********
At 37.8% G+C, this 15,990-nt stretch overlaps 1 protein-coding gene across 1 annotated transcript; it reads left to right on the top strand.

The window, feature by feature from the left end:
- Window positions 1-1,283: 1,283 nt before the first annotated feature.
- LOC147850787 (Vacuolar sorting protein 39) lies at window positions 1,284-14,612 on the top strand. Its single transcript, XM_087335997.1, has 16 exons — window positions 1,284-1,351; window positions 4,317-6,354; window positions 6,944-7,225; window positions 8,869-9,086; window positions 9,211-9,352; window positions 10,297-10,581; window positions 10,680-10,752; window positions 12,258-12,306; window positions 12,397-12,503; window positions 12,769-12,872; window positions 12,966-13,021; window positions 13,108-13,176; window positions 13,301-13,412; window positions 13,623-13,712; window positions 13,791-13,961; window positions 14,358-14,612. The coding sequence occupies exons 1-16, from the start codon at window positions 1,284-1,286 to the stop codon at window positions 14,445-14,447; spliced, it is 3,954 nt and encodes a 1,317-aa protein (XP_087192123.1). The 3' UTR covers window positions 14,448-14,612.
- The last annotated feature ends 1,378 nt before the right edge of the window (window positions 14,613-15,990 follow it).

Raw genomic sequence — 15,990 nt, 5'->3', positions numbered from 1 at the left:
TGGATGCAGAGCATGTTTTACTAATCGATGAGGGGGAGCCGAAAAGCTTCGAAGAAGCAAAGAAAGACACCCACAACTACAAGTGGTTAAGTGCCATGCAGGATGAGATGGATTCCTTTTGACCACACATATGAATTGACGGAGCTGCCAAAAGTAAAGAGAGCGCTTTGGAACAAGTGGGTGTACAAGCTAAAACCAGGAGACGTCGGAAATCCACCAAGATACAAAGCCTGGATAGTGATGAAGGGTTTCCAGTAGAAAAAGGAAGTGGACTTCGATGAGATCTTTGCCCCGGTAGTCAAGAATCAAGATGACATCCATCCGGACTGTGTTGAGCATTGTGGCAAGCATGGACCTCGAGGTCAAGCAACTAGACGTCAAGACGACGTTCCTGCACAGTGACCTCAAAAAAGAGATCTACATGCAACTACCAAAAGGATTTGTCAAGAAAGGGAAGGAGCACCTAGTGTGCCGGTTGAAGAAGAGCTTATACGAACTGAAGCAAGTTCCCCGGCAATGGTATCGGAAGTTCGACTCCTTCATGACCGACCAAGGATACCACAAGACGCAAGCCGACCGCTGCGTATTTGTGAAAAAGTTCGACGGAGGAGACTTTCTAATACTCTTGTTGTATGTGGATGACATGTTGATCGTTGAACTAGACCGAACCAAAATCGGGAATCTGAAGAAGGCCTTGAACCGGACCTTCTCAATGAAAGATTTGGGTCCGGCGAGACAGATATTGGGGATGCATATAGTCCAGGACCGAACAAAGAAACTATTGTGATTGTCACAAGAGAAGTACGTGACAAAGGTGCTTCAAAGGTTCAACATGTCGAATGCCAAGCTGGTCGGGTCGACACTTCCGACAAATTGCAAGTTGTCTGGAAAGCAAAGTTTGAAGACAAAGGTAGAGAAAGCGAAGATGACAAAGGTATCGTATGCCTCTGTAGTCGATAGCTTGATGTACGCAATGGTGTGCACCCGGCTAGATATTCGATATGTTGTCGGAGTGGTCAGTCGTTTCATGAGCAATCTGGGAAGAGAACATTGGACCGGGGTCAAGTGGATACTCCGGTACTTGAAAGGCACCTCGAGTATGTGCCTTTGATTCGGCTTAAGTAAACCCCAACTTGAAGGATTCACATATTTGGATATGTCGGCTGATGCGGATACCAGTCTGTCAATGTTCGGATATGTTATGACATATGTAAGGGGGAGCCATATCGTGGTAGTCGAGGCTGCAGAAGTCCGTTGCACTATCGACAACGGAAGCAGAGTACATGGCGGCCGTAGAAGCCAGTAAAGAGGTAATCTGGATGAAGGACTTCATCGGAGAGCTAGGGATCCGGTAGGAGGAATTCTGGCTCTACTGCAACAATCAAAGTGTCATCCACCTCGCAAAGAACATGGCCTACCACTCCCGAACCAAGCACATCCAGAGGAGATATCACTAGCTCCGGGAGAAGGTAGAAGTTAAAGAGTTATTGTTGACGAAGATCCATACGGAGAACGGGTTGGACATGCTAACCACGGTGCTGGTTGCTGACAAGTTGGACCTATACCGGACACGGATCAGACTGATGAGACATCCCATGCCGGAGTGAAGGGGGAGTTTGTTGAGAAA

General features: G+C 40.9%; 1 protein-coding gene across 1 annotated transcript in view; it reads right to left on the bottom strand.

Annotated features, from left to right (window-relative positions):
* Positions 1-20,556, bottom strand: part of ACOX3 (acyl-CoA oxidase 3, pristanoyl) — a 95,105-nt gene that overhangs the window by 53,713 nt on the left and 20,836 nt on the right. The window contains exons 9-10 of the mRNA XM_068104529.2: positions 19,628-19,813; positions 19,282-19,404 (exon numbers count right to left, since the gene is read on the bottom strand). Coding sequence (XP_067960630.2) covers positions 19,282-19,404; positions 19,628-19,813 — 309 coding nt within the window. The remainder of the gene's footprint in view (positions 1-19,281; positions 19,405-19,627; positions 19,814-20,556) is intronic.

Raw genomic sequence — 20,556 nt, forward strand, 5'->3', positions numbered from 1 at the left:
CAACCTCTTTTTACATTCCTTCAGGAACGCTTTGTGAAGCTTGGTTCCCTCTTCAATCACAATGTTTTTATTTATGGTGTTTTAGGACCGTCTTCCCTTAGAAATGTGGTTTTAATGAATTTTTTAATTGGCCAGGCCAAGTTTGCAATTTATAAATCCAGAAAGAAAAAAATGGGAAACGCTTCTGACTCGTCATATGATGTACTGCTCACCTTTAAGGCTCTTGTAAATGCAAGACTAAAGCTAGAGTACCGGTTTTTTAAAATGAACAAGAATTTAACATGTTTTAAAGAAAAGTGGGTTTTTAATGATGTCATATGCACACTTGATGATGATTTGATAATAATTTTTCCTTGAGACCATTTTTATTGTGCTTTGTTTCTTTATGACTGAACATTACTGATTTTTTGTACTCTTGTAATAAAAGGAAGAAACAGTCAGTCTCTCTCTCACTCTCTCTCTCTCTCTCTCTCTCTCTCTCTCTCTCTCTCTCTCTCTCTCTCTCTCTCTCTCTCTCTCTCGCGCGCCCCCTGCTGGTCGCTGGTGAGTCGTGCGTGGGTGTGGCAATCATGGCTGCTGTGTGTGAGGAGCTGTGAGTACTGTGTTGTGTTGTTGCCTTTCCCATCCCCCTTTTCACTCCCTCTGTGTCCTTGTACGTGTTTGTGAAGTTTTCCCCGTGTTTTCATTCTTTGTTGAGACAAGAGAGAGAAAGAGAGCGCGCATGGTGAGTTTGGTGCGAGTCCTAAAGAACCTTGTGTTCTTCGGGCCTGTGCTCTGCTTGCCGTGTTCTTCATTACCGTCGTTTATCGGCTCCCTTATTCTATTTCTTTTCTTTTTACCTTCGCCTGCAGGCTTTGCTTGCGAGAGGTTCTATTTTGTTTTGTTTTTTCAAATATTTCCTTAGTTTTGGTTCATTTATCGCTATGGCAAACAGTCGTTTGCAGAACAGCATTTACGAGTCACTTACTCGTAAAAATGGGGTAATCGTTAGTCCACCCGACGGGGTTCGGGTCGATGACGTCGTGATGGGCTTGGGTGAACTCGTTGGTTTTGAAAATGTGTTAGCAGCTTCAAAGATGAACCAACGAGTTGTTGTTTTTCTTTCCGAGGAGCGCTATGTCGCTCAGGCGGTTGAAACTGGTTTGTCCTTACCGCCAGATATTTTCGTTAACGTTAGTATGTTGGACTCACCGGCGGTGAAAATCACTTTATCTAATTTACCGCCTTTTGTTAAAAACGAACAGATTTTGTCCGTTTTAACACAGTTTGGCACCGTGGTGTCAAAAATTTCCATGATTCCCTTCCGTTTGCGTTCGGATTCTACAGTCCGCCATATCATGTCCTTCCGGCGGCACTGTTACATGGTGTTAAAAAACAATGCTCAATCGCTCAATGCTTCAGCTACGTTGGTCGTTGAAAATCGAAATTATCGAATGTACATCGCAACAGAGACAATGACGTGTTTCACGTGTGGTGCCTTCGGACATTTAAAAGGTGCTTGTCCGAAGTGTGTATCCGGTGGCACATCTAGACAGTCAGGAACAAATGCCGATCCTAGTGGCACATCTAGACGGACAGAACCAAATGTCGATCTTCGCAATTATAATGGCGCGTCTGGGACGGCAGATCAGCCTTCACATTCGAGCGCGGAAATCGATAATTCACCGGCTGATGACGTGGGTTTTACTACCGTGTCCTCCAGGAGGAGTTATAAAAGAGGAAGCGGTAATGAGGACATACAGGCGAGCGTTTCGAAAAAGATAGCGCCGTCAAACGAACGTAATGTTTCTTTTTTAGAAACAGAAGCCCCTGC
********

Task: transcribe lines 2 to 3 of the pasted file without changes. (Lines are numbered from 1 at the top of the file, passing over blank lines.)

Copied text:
The window, feature by feature from the left end:
- Window positions 1-1,283: 1,283 nt before the first annotated feature.